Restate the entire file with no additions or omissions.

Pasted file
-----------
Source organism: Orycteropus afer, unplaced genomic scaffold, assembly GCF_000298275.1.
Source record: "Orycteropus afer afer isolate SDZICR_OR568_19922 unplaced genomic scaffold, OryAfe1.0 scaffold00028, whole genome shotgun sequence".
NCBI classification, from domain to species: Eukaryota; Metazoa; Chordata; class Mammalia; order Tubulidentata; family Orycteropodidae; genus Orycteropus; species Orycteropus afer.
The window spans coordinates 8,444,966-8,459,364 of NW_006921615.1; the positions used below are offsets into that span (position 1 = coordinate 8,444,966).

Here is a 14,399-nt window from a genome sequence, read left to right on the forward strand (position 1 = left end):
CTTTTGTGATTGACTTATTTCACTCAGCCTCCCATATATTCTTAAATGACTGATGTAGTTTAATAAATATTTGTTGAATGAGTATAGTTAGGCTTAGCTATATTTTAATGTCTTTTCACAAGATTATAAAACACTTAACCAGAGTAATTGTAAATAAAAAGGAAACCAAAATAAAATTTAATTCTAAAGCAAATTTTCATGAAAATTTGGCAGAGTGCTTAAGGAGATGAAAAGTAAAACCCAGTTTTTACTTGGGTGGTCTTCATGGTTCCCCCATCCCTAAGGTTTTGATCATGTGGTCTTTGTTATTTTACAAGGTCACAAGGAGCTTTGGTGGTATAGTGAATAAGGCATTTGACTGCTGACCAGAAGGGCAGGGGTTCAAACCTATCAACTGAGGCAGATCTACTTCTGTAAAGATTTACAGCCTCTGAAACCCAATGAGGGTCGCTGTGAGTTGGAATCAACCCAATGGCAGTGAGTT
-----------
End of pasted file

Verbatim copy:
Source organism: Orycteropus afer, unplaced genomic scaffold, assembly GCF_000298275.1.
Source record: "Orycteropus afer afer isolate SDZICR_OR568_19922 unplaced genomic scaffold, OryAfe1.0 scaffold00028, whole genome shotgun sequence".
NCBI classification, from domain to species: Eukaryota; Metazoa; Chordata; class Mammalia; order Tubulidentata; family Orycteropodidae; genus Orycteropus; species Orycteropus afer.
The window spans coordinates 8,444,966-8,459,364 of NW_006921615.1; the positions used below are offsets into that span (position 1 = coordinate 8,444,966).

Here is a 14,399-nt window from a genome sequence, read left to right on the forward strand (position 1 = left end):
CTTTTGTGATTGACTTATTTCACTCAGCCTCCCATATATTCTTAAATGACTGATGTAGTTTAATAAATATTTGTTGAATGAGTATAGTTAGGCTTAGCTATATTTTAATGTCTTTTCACAAGATTATAAAACACTTAACCAGAGTAATTGTAAATAAAAAGGAAACCAAAATAAAATTTAATTCTAAAGCAAATTTTCATGAAAATTTGGCAGAGTGCTTAAGGAGATGAAAAGTAAAACCCAGTTTTTACTTGGGTGGTCTTCATGGTTCCCCCATCCCTAAGGTTTTGATCATGTGGTCTTTGTTATTTTACAAGGTCACAAGGAGCTTTGGTGGTATAGTGAATAAGGCATTTGACTGCTGACCAGAAGGGCAGGGGTTCAAACCTATCAACTGAGGCAGATCTACTTCTGTAAAGATTTACAGCCTCTGAAACCCAATGAGGGTCGCTGTGAGTTGGAATCAACCCAATGGCAGTGAGTT